There is no cash given to the Trust for projects, as was the case with the CSOTs but employees get to enjoy the benefits whenever the company declares a dividend.

Existing literature on ESOSs contends that there is a positive relationship between ESOSs, firm performance and employee performance.

Analysts say firms appear to increase production and profitability and improve employees’ dedication and sense of ownership insofar as they increase their financial risk if the companies do not perform well.

Companies that have set up their ESOS include but are not limited to BAT (10 percent), PPC (5 percent), Meikles (10 percent) and Old Mutual.

Schweppes Zimbabwe Ltd also launched its Employee and Management Share Ownership Scheme in 2011.

The Schweppes deal was structured in such a way that Coca-Cola Ltd, a foreign-owned firm, which used to have controlling shares in Schweppes Zimbabwe Limited, disposed of a 51 percent stake to employees.

This resulted in management getting 20 percent equity while workers acquired a 31 percent stake in the beverages manufacturing company.

Delta has been gradually increasing the number of shares to the beneficiaries of its share option scheme on the Zimbabwe Stock Exchange. The share option scheme allows employees to buy shares in their employer at below market value. The company however needs to keep swelling those shares in issue to become fully compliant with the country’s indigenisation law.

Although they are a critical component of the local indigenisation and economic empowerment drive, employee share ownership schemes are commonplace across the globe.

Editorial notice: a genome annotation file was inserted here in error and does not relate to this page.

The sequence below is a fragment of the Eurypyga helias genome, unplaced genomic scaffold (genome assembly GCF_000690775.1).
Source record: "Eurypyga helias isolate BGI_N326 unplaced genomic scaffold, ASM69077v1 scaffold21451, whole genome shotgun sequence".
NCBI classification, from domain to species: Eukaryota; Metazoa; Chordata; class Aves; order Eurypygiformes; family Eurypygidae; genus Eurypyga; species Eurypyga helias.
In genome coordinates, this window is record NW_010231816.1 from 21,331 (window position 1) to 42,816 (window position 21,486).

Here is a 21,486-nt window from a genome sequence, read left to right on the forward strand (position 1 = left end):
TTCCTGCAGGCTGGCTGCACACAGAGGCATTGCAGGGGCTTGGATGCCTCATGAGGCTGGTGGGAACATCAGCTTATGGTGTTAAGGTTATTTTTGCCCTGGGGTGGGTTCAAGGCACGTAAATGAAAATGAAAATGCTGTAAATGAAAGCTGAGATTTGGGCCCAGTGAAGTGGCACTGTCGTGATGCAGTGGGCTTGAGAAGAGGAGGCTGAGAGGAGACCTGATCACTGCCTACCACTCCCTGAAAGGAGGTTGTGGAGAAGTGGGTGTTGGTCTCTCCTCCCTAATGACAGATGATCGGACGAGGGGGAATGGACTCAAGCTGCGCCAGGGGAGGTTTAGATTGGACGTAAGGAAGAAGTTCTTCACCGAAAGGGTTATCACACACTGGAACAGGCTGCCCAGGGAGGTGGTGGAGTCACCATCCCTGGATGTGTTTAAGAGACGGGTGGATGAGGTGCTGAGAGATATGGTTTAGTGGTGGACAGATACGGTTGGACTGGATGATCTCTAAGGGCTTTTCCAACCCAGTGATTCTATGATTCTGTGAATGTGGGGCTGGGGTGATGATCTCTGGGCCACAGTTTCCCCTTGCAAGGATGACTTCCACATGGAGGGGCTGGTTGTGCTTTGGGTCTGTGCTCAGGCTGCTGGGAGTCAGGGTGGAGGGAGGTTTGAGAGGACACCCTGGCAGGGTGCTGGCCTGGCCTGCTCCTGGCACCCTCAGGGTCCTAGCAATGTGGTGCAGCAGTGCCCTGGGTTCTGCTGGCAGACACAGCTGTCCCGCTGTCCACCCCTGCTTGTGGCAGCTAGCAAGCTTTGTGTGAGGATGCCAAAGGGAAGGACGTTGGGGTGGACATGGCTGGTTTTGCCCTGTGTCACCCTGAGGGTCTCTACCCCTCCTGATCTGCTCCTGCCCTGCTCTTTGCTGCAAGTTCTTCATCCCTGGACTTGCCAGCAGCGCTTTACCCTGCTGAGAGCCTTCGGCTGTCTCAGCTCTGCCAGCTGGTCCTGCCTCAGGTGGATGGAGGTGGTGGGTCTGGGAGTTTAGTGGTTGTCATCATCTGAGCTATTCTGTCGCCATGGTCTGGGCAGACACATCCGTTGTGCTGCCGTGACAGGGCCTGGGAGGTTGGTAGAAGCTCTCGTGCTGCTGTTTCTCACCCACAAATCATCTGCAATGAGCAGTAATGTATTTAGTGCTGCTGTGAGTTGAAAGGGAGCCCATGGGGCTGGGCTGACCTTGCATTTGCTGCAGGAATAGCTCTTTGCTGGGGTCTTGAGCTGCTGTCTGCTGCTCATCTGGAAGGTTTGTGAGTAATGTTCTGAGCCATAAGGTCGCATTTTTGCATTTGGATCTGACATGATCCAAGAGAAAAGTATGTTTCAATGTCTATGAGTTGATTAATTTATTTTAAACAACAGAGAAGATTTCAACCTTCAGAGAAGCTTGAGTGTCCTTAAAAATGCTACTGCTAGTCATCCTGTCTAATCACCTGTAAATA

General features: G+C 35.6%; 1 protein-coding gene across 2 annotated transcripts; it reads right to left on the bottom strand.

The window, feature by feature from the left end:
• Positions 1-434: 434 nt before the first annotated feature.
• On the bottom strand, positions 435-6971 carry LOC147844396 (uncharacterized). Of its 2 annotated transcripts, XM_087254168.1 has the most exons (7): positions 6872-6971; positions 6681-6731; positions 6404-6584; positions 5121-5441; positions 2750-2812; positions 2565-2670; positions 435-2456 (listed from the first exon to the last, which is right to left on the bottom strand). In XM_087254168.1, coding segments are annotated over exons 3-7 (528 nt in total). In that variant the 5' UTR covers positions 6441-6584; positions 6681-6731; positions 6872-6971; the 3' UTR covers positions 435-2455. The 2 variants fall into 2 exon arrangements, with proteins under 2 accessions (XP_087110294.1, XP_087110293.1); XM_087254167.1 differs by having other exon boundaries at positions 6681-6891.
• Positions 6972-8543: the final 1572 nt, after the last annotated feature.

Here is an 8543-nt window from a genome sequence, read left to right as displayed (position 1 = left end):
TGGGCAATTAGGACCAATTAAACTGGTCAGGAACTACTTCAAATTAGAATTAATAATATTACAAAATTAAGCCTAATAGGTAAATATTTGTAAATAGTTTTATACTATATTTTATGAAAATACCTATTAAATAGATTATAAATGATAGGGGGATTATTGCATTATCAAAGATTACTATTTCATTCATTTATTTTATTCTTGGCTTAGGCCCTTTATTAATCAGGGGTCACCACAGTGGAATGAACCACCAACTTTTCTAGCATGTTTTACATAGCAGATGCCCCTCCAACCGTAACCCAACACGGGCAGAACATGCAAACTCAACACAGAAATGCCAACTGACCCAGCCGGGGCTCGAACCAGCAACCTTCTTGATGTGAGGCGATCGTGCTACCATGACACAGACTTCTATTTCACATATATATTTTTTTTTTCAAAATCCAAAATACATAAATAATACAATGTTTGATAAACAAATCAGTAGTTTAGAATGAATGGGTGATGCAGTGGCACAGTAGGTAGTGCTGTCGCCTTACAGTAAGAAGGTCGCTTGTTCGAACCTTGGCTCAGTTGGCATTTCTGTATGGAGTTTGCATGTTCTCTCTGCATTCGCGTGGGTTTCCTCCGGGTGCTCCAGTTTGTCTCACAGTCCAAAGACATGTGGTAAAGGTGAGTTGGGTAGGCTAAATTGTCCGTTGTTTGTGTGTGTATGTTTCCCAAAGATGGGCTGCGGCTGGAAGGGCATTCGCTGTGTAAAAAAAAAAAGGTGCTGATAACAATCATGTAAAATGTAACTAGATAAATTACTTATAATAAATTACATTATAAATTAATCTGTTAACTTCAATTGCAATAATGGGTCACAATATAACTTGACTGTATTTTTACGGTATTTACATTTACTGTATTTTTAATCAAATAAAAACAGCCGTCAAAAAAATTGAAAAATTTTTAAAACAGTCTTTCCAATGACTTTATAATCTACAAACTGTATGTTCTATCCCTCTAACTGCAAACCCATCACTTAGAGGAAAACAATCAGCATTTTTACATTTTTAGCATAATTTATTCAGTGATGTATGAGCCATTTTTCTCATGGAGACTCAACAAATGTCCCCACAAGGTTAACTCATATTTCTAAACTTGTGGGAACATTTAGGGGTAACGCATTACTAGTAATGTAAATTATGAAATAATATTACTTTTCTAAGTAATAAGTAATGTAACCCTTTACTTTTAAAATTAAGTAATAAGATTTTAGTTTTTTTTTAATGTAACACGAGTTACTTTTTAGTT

In Mauritius, there is the employee share incentive plan (SIP), which enables employees to acquire shares, which they are not allowed to resell for a certain number of years. The country has also put in place measures to ensure that employers enjoy benefits that include advantages of an international financial centre with no capital gains tax, no withholding taxes, a low tax-base, among others.

In South Africa, the Broad-based Black-Economic Empowerment (BBBEE) initiative has been bearing fruits for some years now.

Employees of companies such as mining giant Kumba Iron Ore have been getting huge payouts since the launch of the employee share initiative in 2006.

While the scheme was designed to promote economic empowerment among historically disadvantaged permanent employees below managerial level, employees have contributed daily to meet production targets and make the company billions of Rands in profits.

The United States also has approximately 11 300 employee share ownership plans for over 13 million employees.

What has contributed to the success of these countries’ schemes is government planning and monitoring. While providing tax incentives for the companies, governments have also made sure that schemes bring tangible results to their beneficiaries.

In the case of Zimbabwe, experts believe government needs to revisit some of the schemes, particularly the community schemes and make sure that companies not only donate cash, which can be abused, but also give locals a stake in their companies so that future generations continue benefiting.

ZELA says most of the CSOTs in Zimbabwe operate as disguised corporate social responsibility structures, not CSOTs per se.

This is what government needs to address if indigenous people are to benefit from economic activities in their communities.